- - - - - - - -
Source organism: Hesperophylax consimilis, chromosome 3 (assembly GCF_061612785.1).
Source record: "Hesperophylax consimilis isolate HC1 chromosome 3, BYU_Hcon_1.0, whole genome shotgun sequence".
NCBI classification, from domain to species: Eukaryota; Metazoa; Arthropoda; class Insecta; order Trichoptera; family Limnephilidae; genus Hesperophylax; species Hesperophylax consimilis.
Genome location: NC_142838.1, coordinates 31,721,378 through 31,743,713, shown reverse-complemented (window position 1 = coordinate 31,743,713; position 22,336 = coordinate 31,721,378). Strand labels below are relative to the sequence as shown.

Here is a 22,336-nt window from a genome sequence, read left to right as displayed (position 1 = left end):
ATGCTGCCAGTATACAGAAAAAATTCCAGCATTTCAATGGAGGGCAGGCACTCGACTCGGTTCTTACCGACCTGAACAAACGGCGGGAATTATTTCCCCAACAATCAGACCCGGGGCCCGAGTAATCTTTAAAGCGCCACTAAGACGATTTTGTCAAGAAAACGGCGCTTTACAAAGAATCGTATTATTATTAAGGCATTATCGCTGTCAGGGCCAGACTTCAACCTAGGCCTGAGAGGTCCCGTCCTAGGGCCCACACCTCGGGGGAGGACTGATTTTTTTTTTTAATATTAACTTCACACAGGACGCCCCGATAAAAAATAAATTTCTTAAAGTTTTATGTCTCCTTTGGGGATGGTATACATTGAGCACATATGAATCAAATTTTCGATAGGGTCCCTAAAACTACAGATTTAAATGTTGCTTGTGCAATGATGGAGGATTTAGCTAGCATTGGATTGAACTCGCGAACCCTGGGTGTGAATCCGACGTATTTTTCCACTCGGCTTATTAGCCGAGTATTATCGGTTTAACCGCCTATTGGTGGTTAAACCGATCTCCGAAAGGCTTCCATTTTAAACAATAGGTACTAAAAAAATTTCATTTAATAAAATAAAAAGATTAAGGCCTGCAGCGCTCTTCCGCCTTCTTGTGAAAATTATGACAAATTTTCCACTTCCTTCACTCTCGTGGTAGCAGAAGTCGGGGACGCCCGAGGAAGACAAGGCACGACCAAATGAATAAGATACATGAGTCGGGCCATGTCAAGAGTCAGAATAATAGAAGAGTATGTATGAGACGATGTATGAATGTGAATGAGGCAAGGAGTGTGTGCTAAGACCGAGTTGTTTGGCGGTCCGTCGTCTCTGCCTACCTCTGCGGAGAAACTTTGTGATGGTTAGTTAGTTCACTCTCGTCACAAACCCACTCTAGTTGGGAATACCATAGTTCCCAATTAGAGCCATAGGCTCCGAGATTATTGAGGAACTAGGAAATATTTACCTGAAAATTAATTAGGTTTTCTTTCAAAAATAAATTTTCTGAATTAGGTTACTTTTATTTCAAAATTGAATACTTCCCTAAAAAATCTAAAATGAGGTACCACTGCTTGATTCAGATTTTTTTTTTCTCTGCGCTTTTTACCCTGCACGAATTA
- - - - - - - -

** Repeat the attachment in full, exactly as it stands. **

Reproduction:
Source organism: Hesperophylax consimilis, chromosome 3 (assembly GCF_061612785.1).
Source record: "Hesperophylax consimilis isolate HC1 chromosome 3, BYU_Hcon_1.0, whole genome shotgun sequence".
NCBI classification, from domain to species: Eukaryota; Metazoa; Arthropoda; class Insecta; order Trichoptera; family Limnephilidae; genus Hesperophylax; species Hesperophylax consimilis.
Genome location: NC_142838.1, coordinates 31,721,378 through 31,743,713, shown reverse-complemented (window position 1 = coordinate 31,743,713; position 22,336 = coordinate 31,721,378). Strand labels below are relative to the sequence as shown.

Here is a 22,336-nt window from a genome sequence, read left to right as displayed (position 1 = left end):
ATGCTGCCAGTATACAGAAAAAATTCCAGCATTTCAATGGAGGGCAGGCACTCGACTCGGTTCTTACCGACCTGAACAAACGGCGGGAATTATTTCCCCAACAATCAGACCCGGGGCCCGAGTAATCTTTAAAGCGCCACTAAGACGATTTTGTCAAGAAAACGGCGCTTTACAAAGAATCGTATTATTATTAAGGCATTATCGCTGTCAGGGCCAGACTTCAACCTAGGCCTGAGAGGTCCCGTCCTAGGGCCCACACCTCGGGGGAGGACTGATTTTTTTTTTTAATATTAACTTCACACAGGACGCCCCGATAAAAAATAAATTTCTTAAAGTTTTATGTCTCCTTTGGGGATGGTATACATTGAGCACATATGAATCAAATTTTCGATAGGGTCCCTAAAACTACAGATTTAAATGTTGCTTGTGCAATGATGGAGGATTTAGCTAGCATTGGATTGAACTCGCGAACCCTGGGTGTGAATCCGACGTATTTTTCCACTCGGCTTATTAGCCGAGTATTATCGGTTTAACCGCCTATTGGTGGTTAAACCGATCTCCGAAAGGCTTCCATTTTAAACAATAGGTACTAAAAAAATTTCATTTAATAAAATAAAAAGATTAAGGCCTGCAGCGCTCTTCCGCCTTCTTGTGAAAATTATGACAAATTTTCCACTTCCTTCACTCTCGTGGTAGCAGAAGTCGGGGACGCCCGAGGAAGACAAGGCACGACCAAATGAATAAGATACATGAGTCGGGCCATGTCAAGAGTCAGAATAATAGAAGAGTATGTATGAGACGATGTATGAATGTGAATGAGGCAAGGAGTGTGTGCTAAGACCGAGTTGTTTGGCGGTCCGTCGTCTCTGCCTACCTCTGCGGAGAAACTTTGTGATGGTTAGTTAGTTCACTCTCGTCACAAACCCACTCTAGTTGGGAATACCATAGTTCCCAATTAGAGCCATAGGCTCCGAGATTATTGAGGAACTAGGAAATATTTACCTGAAAATTAATTAGGTTTTCTTTCAAAAATAAATTTTCTGAATTAGGTTACTTTTATTTCAAAATTGAATACTTCCCTAAAAAATCTAAAATGAGGTACCACTGCTTGATTCAGATTTTTTTTTTCTCTGCGCTTTTTACCCTGCACGAATTA